Scotch tape is everywhere, it is ubiquitous. Small shops and big shops, rich shops and poor shops. Shops for solar/electrical equipment, belts, jewellery, nuts and bolts.
Scotch is visible
No-one seems scared that it will be stolen – it has value but also no value. Without Scotch tape, the market couldn’t function but it is not a scarce resource. There is lots of it. It is lying on the counter, held up on a nail or hook next to the door. Sometimes thrown on a shelf, or thrown under the counter. In several places, we saw the Scotch tape, the receipt book, and the calculator all lying together in the same place.
There are many different kinds of Scotch
Black, paper, multi-coloured, silver with different kinds of application - but the tape you see everywhere in the market is transparent. Much of it seems to be manufactured by the same company. Lots of rolls have the words Xiangshen Jiao NianZhi Rin Chang, written on them. Scotch is cheap but not that cheap. 5 rolls of medium-sized scotch tape for 2000 is the same price as 2 of the cheapest solar lanterns.
The tape literally holds up the market – as important as cardboard boxes.
Packaging, used to seal cardboard boxes, used to wrap up other goods (in one stall we saw a sack of belts being wrapped up with tape, “because it is going far”). But tape is maybe becoming even more important than cardboard, because it is lighter and cheaper, so lowers the cost of transporting/shipping goods.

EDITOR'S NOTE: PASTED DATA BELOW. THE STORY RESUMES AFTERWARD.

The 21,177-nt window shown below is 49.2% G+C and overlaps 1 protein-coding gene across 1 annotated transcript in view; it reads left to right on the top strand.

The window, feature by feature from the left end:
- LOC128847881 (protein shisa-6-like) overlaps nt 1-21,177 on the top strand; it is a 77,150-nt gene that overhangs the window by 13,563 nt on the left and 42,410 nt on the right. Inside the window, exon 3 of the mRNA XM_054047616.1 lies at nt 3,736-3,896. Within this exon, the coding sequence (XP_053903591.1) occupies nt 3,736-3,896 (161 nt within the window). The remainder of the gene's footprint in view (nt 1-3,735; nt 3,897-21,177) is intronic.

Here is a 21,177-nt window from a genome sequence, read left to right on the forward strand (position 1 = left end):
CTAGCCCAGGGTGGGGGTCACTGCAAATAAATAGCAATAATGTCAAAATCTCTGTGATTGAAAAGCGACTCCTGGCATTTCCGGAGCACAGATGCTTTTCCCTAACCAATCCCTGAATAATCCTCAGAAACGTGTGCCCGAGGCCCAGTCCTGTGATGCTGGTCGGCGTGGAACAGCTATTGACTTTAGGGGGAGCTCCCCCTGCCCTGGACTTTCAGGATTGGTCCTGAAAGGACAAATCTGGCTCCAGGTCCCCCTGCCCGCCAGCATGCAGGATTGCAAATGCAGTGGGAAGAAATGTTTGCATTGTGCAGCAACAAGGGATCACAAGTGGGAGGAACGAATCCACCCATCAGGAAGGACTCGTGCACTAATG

The tape keeps things secure and safe. It can be used to stop things falling against each other, it can be used to fix things together. Scotch is very sticky – different from the others kinds of plastic that is used to protect the small solar panels on lanterns, scotch would leave a residue.
Scotch tape is important for the transport of goods to the market from China and from the market to other places/people. The tape is about cost and efficiency, if you can wrap things tightly you can reduce the space/volume of goods.
Scotch tape has become good business. When businessmen go to China to procure/buy products in bulk they have started buying boxes of scotch tape too. They use for themselves, for their own shop, and they sell it. For example, for the last 2 years Mr Yacuba has been travelling to China to buy solar lanterns. He sells to customers across West Africa (including Ghana, Togo, Ivory Coast, Benin and Mali), and across Burkina. Customers come to his shop because he has a wide range of products and big stock, “customers like to choose" he said. But he also brings back Scotch. On his last trip to China, he bought 35 boxes of large tape, with 24 rolls in each, at a cost of 25,000cfa/box. He uses them in his 3 stores in the market, which are managed by his younger brothers. If they run out, it will cost them about 1000cfa a piece. He uses the tape as a tool: to package the goods from China to Burkina and to package goods for customers in his store, as they take them elsewhere. There are specialised shops where Scotch is sold alongside plastic bags, carriers. But many electrical shops will sell you Scotch tape too. In one solar panel/solar battery shop, they were selling as much scotch tape as they were selling solar batteries. Small electronic shops, like those selling mobile phones and ipods, also sell scotch.